Counting sheep didn’t send one shearer to sleep over the weekend – instead, it catapulted her to breaking a world record by shearing 386 ewes in eight hours in the northern reaches of Wairarapa.
Farmer-turned-shearer Amy Silcock seized the women’s solo eight-hour strongwool ewe-shearing record at Pahiatua’s Ross Na Clonagh Farm late in the afternoon on Sunday.
The temperature in the four-stand woolshed was a searing 32 degrees.
Keeping just ahead of the required pace from the start, Silcock had 95 and 97 in the two runs before lunch and churned through 192 before the eight hours was up.
However, she had two sheep shorn rejected by judges in the last run of the day.
After the monumental effort, Silcock was strung out on the grass outside with a towel across her shoulders and a stubbie in hand, and said she was stuffed.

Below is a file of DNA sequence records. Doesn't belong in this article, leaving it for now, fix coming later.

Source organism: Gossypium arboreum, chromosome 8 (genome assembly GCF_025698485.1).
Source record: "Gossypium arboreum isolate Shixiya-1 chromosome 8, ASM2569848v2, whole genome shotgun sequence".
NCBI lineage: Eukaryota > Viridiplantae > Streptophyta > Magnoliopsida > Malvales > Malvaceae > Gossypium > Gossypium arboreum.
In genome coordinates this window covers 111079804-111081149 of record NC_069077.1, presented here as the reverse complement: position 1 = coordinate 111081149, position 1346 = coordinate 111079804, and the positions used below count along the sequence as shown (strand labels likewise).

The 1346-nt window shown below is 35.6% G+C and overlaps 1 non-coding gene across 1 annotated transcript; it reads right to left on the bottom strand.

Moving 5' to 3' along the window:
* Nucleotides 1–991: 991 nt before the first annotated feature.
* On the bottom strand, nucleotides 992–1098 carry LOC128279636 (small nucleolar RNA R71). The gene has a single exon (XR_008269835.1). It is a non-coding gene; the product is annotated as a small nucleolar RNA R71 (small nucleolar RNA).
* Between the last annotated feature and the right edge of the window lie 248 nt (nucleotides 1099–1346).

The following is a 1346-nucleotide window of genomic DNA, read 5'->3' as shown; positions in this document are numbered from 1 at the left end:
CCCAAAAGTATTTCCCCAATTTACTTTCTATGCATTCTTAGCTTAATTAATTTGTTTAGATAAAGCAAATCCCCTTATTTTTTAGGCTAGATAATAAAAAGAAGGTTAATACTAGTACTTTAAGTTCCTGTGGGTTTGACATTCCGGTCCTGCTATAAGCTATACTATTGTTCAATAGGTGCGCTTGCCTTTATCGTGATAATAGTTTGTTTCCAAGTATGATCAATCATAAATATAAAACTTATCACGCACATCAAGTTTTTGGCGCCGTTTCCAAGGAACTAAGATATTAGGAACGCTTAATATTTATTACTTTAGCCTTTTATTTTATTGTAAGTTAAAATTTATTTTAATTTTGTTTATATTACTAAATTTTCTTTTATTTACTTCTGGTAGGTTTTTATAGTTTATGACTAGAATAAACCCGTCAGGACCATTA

“I’m disappointed I lost two in the last run,” Silcock said.
I’m glad I got that third run [the 101], but it buggered me; I’ve got nothing left.”
A total of 25 tonnes of sheep were shorn, with 1.35 tonnes of wool added to the national fleece.
The previous record of 370 was held by Kent farmer Marie Prebble, who set it in the UK in August 2022.
Now the holder of two records – having first appeared on the records scene in a women’s four-stand lamb shearing tally – Silcock said she’s got more to come.
“I’d like to do a two-stand,” Silcock said.
“Just got to find the right person and the right sheep.”
Judging panel convener Mike Henderson – a New Zealander based in West Australia for many years – described Silcock’s achievement as “a gutsy effort” with a good support crew.
Silcock’s record will be challenged by competition shearer Catherine Mullooly tomorrow at Nukuhakari Station on the North Taranaki coast.